Happy St. Patrick’s Day! If I had to guess, you (Americans) likely are wearing something like this today…
… and you may even be eating something that looks like this…
… or this….
Now while all the above are fun and silly good times for sure, for those of us who have ever traveled to Ireland, it is hard not to think about those authentically Irish memories and trips on a day like today. Now THOSE are GREAT times! I know that for me, almost three full years later, I still remember our family’s time in Ireland with smiles and great longing.
At the time we went to Dublin, it was on the heels of a fun but wholeheartedly non-stop, 8-day trip to London. My family was tired, the kid was getting crabby, and, upon arrival, Dublin was (mostly) rainy. But that was OK. It let us all slow down, settle in, and enjoy the city at a pace that we were able to 9 days into a 16-day European trip with a 5-year-old in tow.
We were fortunate enough to stay at the Conrad Dublin, a full-service hotel within kid-walking proximity of two wonderful open spaces, St. Stephens Green and Merrion Square. Both areas have playgrounds, which is vital when traveling with children. They and we can only museum so much.
Speaking of our glorious full-service hotel, you know your getting travel-spoiled when day after day breakfast (which was included daily with our booking as part of our hotel status) looks like this… and you start to tire of it. I mean European cheeses and smoked fish every day?! Come on now. It’s just too much.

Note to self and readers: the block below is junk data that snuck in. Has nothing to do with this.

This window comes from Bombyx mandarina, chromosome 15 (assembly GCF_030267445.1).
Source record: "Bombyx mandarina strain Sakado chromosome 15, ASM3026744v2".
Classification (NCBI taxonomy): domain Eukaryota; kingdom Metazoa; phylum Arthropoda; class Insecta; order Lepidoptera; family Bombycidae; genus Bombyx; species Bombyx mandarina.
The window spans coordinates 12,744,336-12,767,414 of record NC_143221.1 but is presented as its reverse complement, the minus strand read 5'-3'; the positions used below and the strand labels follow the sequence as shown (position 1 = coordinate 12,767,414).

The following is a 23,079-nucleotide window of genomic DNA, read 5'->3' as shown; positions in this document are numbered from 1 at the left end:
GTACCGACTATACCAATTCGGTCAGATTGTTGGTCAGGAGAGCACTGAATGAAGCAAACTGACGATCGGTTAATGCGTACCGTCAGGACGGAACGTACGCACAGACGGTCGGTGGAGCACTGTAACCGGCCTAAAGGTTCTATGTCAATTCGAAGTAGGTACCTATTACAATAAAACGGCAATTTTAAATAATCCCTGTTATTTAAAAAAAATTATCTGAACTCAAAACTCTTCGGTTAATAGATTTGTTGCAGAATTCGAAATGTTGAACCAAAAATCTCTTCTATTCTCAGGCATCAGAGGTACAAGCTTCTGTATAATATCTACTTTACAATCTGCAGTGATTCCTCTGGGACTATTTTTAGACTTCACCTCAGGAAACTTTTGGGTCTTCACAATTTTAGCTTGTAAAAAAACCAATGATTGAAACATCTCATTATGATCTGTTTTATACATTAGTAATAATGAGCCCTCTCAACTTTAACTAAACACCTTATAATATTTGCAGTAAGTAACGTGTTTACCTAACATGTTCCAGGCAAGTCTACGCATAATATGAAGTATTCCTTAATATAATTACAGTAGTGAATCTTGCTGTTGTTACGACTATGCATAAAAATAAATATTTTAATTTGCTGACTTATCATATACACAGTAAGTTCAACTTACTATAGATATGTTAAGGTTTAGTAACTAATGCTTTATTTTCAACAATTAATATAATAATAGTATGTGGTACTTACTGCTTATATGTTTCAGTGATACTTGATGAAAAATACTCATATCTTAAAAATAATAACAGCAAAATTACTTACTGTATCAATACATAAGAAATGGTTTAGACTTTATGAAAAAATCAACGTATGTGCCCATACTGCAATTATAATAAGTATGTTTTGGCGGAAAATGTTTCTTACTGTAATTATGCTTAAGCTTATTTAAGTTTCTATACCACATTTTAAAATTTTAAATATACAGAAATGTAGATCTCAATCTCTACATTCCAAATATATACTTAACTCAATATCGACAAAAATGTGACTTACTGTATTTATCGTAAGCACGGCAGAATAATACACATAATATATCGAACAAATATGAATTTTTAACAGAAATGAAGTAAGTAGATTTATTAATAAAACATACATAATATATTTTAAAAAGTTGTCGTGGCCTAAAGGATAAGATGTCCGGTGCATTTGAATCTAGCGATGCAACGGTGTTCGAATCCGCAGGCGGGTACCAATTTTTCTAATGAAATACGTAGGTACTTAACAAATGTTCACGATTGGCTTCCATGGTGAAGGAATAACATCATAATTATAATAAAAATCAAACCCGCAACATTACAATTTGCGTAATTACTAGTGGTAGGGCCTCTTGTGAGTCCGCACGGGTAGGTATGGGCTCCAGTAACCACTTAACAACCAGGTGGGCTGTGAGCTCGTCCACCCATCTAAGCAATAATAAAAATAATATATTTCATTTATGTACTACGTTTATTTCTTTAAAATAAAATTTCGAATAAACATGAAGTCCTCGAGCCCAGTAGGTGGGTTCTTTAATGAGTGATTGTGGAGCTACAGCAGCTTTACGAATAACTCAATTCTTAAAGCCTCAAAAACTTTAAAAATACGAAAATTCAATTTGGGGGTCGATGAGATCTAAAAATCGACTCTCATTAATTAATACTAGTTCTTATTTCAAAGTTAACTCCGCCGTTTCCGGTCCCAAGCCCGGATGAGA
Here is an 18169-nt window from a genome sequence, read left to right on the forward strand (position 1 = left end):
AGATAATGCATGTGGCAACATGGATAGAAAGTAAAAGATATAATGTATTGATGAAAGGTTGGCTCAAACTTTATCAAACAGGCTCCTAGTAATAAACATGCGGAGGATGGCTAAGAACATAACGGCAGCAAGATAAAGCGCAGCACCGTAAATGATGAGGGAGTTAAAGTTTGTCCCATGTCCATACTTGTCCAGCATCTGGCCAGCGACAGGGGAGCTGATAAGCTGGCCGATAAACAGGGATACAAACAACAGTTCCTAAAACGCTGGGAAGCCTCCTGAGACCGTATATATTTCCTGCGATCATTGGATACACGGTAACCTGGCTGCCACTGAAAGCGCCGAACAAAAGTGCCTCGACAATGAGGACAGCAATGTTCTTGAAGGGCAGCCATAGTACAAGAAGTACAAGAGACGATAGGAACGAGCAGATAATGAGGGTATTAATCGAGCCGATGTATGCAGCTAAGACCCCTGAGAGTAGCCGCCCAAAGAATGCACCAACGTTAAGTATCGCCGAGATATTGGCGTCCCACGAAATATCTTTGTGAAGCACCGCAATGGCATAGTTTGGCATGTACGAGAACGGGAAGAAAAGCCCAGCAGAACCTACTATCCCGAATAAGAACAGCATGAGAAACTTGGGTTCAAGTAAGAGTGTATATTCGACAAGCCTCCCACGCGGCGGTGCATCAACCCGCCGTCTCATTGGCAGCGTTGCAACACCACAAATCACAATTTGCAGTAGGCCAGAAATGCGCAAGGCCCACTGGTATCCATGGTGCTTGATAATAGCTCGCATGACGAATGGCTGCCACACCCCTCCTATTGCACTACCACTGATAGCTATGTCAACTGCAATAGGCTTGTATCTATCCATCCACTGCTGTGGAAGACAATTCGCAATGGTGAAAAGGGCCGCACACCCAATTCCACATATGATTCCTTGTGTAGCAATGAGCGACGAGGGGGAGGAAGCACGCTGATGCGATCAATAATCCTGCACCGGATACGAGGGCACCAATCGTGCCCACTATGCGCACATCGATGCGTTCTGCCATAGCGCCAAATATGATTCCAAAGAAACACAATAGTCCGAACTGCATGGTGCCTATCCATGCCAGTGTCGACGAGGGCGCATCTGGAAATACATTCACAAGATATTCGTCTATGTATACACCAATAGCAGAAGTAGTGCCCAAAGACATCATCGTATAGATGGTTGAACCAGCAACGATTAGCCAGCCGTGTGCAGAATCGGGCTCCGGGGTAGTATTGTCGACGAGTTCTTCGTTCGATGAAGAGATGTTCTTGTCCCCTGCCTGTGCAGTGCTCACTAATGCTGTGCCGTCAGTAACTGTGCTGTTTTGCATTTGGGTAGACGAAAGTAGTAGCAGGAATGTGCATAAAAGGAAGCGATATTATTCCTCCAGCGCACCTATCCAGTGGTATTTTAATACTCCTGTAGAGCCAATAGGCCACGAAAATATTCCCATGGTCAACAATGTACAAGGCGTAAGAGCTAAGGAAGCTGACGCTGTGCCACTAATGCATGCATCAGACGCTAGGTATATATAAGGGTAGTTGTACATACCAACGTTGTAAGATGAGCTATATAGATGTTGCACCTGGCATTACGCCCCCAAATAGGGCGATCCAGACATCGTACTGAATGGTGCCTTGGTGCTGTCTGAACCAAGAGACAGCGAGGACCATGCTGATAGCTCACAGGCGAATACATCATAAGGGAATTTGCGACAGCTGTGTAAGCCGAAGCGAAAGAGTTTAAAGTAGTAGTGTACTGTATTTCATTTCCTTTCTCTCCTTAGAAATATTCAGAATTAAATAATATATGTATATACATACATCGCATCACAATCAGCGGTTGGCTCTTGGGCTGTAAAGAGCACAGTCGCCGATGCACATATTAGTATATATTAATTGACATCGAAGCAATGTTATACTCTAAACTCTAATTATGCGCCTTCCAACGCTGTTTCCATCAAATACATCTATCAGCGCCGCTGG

But that balanced breakfast comes in handy once you do decide to get your itinerary back on track and yourselves back into the museums. And when you do museum, be sure to choose some kid-friendly features, like dead things.
T could not get enough of the bog bodies at the National Museum of Ireland, Archaeology and equally was fascinated by the fact that they called their Natural History Museum the “Dead Zoo.” The bog bodies exhibit was a small enough walk-through to keep my young Kindergartner engaged and fascinated, and it even enticed him to want to see more of the larger museum space. And anything called a Dead Zoo sells itself pretty easily. Do note: Bog bodies and taxidermy are not for the faint of heart nor any person prone to nightmares.
If dead things aren’t your cup of tea, how about a pint of beer?
The Guinness Storehouse offers a wonderful tour for young and old, and a free pint is included with admission! Cheers!
Do be sure the littles partake of alcohol-free selections though, or they just might wind up here…
Kilmainham Gaol is an absolute must. If you only have one day in Dublin, go here. Yes, again, this too is kid-friendly, so long as your child can handle about a one-hour tour of old prison cells, hearing stories about some bad dudes, and listen to tales of Irish history for better or for worse. Your child’s ability to befriend the tour guide and remain well-behaved enough to walk ahead with him or her is also a plus. At the time (5-1/2 years old and in TK), T was just at the cusp of being able to handle this tour… and was easily eligible for release for his good behavior once it ended.
So now that we’re out of prison, it’s time to dance!
Of course, no trip to Dublin is complete without a stop along Temple Bar, the infamous (notorious?) strip of pubs, bars, etc. While many are not kid-friendly past a certain hour of night, most if not all open during the daylight hours are more than family-friendly. Just be prepared and well-hydrated (ha!) to chat it up with the locals, kids included.